Evans, James F. | University of Illinois Archives

Name: Evans, James F.

Historical Note:

JAMES F. EVANS (1932- )

James F. Evans, University of Illinois at Urbana-Champaign Emeritus Professor of Agricultural Communications and Journalism (1968- ), is recognized as the driving force behind the development of the Agricultural Communications Program at the University of Illinois at Urbana-Champaign (UIUC), and for his research in agricultural communications including the distribution of agricultural knowledge to Illinois farm families, and on the adequacy of pesticide labeling.

James Forrest Evans was born in September, 1932 to Walker and Ruth Evans in Monmouth, Illinois. In 1938 when James was 6, the Evans family moved to his parent's home territory in Winfield, Iowa to farm and raise livestock. Evans was interested in agriculture at a young age, and became involved in agriculture studies and Future Farmers of America (FFA) activities at his high school, and competed in FFA speaking contests.  After graduating from Winfield High School, Evans' agricultural teacher suggested that he combine his interest in writing and speaking, and to study agricultural journalism at Iowa State College. He graduated from Iowa State University (then Iowa State College) in 1954 with a Bachelor of Science in Agricultural Journalism, and gained experience working for the college newspaper and radio and television stations. Shortly after graduating and marrying his high school sweetheart, Marlene, Evans got a job as a farm editor at the WBAY-TV and WBAY-Radio in Green Bay, Wisconsin. He worked there for 6 months before being called into active duty in the Air Force in 1955. He was stationed at Lackland Air Force Base, San Antonio, Texas, as a career counselor for one year,  then at Francis E. Warren Air Force Base, Cheyenne, Wyoming, as a information services officer for one year. After leaving the service in 1957, Evans got a job as Associate Broadcast Director and Assistant Account Executive at Aubrey, Finlay, Marley, and Hodgson Inc. Advertising Agency in Chicago, IL where he worked on several advertising campaigns for the International Harvester Company and other agricultural clients from 1957-1960. He left the agency when he started to become more involved with advertising but realized that he did not have the marketing skills. Evans therefore decided to pursue a Masters of Business Administration at the University of Chicago in 1961 and a Ph.D. in Communications from the University of Illinois at Urbana-Champaign in 1965.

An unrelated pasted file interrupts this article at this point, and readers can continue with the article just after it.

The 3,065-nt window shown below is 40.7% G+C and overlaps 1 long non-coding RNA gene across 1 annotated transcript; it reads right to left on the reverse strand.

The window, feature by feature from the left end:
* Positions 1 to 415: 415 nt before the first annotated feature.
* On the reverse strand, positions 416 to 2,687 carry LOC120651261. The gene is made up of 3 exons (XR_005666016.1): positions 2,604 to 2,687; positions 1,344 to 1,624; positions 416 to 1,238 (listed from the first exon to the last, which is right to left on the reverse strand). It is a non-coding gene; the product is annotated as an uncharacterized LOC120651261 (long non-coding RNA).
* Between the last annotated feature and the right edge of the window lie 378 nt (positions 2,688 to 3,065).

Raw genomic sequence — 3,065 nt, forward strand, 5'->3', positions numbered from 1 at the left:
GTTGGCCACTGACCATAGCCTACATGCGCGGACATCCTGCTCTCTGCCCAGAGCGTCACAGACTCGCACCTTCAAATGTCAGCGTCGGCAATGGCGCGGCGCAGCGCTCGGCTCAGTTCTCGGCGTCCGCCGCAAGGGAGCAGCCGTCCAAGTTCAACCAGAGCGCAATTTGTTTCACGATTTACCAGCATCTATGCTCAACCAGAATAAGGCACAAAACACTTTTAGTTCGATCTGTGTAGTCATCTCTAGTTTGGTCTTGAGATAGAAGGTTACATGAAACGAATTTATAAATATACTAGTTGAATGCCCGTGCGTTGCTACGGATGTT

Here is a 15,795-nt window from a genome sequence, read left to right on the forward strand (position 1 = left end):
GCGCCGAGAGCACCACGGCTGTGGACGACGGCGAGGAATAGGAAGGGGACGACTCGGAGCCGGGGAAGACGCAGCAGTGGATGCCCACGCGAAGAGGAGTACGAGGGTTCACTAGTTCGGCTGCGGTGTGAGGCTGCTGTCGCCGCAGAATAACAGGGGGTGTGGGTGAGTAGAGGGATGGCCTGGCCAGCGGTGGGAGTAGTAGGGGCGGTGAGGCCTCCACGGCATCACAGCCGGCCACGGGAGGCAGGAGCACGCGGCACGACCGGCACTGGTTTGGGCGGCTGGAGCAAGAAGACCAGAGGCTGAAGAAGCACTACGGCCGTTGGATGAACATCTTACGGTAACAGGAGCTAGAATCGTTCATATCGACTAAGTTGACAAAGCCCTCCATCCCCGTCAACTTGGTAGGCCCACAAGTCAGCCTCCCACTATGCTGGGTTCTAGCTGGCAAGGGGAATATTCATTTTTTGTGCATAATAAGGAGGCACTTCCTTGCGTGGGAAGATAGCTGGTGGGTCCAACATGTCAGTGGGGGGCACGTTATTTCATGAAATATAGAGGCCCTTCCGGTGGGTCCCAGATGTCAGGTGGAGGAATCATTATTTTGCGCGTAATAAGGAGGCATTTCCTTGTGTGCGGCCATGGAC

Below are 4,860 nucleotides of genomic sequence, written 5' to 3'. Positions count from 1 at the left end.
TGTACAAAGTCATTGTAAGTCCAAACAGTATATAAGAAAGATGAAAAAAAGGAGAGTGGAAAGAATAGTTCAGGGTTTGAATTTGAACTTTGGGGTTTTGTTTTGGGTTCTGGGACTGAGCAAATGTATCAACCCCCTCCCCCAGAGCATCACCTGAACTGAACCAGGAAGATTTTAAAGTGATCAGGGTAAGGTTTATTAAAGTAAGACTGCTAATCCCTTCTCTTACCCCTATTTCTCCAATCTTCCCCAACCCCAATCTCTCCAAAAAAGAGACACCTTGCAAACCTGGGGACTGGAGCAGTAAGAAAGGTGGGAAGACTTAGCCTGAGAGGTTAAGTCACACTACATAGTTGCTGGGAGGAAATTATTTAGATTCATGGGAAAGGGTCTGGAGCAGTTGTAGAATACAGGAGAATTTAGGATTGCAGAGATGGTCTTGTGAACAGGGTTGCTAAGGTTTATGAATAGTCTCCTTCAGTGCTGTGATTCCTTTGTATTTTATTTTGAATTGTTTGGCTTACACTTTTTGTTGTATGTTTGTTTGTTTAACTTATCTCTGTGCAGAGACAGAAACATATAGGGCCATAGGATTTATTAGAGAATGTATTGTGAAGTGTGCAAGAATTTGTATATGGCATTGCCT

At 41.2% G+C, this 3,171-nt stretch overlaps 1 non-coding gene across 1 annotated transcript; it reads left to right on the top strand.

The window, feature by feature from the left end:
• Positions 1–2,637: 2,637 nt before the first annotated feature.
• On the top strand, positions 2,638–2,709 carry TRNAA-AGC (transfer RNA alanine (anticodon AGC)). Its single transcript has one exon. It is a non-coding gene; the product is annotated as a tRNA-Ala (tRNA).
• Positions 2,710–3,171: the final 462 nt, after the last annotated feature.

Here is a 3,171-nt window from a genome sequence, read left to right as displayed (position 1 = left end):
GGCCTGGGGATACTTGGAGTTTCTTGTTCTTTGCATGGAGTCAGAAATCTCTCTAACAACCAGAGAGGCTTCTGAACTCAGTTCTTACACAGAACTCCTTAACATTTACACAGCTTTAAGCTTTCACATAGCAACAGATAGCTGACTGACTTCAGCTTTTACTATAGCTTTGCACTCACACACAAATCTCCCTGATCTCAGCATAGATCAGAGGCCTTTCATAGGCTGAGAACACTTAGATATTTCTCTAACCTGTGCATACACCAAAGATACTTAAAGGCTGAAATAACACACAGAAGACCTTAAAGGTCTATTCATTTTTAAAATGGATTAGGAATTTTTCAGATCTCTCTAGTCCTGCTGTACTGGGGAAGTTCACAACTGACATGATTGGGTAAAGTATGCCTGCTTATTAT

In December of 1961, Evans came to UIUC as the Head of the Teaching and Research Division of the Extension Editorial Office (1962-1985); Professor (1975-1985) Acting Head (1985-1986) and Head (1986-1995) of the Office of Agricultural Communications and Extension Education until his retirement in 1995. Evans is nationally and internationally recognized for his role as an educator, researcher, and program leader in agricultural communications and education. He was a driving force behind the development of the Agricultural Communications Program at the University of Illinois at Urbana-Champaign in 1962, and helped bring in high school students who excelled in 4-H public speaking contests and other communications programs. Evans was also the first UIUC College of Agriculture instructor to use Tele-Lecture to bring professionals into his classroom by amplified phone in 1968/69 and the first to record his grading comments on tape for his students.